There and Back Again – The Tomorrow War (2021)

It’s weird to see summer blockbuster movies designed for streaming, but that’s where we are. The Tomorrow War has some very strong visual effects that provide energy for the film, but it mostly fell pretty flat as an imitation of Starship Troopers and Interstellar with a pinch of Independence Day mixed in.

The visual design was definitely one of the stronger elements of the movie

It’s tough to put a pin in exactly what’s wrong with it because it’s got the cast, the production value, and director Chris McKay coming off the success of The Lego Batman movie. However, in a nutshell, this movie is trying too hard to do too much.

This felt like the extent of Chris Pratt’s character

Chris Pratt is great as Starlord in the MCU but his character here is mostly stripped of humor (reserved mostly for Sam Richardson), and what’s left doesn’t go down smooth at all. He just doesn’t have chemistry with any one of the women in his character’s life, which is really awkward during some moments that should have emotional gravity. My intention isn’t to rag on Pratt. He’s shown range and complexity before, but he showed more of it in one scene with Gamora and Thanos than he has in any of his other high-profile projects combines. It seems like he finds his emotional cues through his characters’ humor and, in this instance, his character was as bland as the beige cardigan he’s wearing to start things off. 

Yvonne Strahovskia had a much more meaningful role than I expected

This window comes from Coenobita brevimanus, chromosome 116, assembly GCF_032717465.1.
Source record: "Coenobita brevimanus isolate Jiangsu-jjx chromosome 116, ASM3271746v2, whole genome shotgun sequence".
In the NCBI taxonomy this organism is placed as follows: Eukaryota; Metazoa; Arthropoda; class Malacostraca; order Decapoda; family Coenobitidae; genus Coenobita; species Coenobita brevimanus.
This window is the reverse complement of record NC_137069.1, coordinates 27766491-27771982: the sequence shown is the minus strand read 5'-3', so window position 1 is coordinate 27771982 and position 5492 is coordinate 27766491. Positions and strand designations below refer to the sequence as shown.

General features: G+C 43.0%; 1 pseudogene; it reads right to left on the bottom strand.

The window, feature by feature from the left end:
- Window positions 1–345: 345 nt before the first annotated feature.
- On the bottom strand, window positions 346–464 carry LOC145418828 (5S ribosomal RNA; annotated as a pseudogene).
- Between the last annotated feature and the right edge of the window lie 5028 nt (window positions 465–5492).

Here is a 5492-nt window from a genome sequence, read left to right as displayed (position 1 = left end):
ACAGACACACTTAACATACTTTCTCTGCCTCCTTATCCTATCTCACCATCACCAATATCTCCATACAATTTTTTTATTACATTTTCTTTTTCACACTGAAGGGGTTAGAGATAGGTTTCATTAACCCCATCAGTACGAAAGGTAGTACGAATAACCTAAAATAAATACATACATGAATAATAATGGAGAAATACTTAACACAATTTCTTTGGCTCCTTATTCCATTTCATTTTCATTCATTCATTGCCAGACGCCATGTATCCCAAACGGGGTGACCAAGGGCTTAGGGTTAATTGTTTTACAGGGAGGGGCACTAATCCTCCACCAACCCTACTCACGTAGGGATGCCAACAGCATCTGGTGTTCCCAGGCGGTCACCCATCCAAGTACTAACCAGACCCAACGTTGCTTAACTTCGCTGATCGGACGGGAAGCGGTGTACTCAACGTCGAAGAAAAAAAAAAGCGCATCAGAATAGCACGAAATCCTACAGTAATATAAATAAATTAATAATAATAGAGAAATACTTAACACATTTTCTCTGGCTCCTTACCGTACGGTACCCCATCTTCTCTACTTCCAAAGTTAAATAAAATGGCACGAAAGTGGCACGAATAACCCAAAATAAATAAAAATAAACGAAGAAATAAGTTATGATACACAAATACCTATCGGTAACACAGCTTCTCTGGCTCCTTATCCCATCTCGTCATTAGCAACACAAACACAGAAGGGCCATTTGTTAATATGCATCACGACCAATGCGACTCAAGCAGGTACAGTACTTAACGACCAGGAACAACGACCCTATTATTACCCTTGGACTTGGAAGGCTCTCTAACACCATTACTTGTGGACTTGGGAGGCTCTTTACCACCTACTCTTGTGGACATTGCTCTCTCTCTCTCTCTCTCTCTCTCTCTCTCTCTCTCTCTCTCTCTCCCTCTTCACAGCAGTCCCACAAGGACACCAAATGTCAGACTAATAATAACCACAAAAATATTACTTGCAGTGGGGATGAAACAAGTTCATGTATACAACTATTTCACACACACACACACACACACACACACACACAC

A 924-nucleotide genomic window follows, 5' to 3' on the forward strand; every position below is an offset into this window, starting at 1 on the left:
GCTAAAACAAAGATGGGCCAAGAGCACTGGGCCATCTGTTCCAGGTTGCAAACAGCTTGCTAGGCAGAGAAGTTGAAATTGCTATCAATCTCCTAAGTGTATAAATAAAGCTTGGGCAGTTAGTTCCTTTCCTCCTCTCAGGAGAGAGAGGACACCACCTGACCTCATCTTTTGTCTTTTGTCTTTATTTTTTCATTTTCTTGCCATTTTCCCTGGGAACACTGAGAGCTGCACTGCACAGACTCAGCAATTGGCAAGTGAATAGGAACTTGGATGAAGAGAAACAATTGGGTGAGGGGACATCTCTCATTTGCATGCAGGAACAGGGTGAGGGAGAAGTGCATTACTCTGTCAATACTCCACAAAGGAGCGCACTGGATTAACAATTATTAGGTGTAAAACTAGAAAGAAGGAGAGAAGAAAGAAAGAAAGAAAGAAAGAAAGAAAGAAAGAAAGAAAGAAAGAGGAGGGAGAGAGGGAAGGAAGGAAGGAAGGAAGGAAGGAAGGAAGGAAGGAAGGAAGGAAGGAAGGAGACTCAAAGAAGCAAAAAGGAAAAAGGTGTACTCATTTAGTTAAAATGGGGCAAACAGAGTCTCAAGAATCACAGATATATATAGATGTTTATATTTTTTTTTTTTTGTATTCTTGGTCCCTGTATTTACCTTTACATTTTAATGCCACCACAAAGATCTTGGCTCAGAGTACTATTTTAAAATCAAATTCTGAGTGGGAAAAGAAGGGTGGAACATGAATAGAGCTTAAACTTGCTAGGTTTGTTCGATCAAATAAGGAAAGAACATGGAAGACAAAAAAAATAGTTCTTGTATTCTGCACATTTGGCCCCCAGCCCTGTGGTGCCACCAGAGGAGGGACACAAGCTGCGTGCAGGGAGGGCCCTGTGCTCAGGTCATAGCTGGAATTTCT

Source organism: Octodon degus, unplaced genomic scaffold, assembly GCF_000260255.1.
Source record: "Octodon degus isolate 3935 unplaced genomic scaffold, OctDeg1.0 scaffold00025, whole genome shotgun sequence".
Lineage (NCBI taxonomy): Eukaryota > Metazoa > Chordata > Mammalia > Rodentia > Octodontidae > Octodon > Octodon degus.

Thankfully Yvonne Strahovski and J.K. Simmons are there to help pick up the slack. Strahovski is quickly becoming one of my favorite performers as her emotional output fits the tone the film tried to set. There’s a lengthy side-plot about her character’s relationship with Pratt’s character where she’s carrying all of the emotional weight in those scenes. Her efforts made the success of those moments and she deserves the credit. On the other side of the coin, Simmons has long been one of my favorite character actors and, even though he’s given a broad-strokes character, he manages to draw the best out of Pratt in their scenes together. There’s an underlying theme of how parenting behavior has an effect on children and you see that redemption arc in play for all of these characters. 

J.K. Simmons always delivers

The story idea is ambitious but ultimately doesn’t make a whole lot of sense. Why would people from the present, travel to the future, to fight a losing war, with 1/3 survival odds, rather than just learning from the future in order to avert the same fate? Beats me, but that’s a BIG part of the movie. I get that it’s trying to go against the grain of other time travel movies that have taken that approach, but there’s a reason those other narratives have held the line. This method provides the spectacle element of the film and I get the not-so-subtle messaging about the present being responsible for the future (climate change, wink wink), but none of the practical application makes sense. I’m guessing Zach Dean was banking on some of the emotional cues to land with more impact. I liked the reversal of the grandfather paradox as a fulcrum for the time travel element of the film, but the biggest emotional bubble bursts too early. Ultimately, the characters have to come to all the conclusions on their own while the audience can already see the finish line.

I was pretty skeptical of this movie beforehand and my instincts were pretty good. Overall, it wasn’t bad but I wouldn’t describe it as good either. Nothing personal against those involved, but this movie didn’t do much for me. If you’re looking for some mindless entertainment, it’ll give you that.

Recommendation: Science Fiction purists will probably struggle with this one but if you’re in the mood for an ambitious but sort of unfulfilling sci-fi action flick, look no further. 

Streaming on Amazon Prime Video

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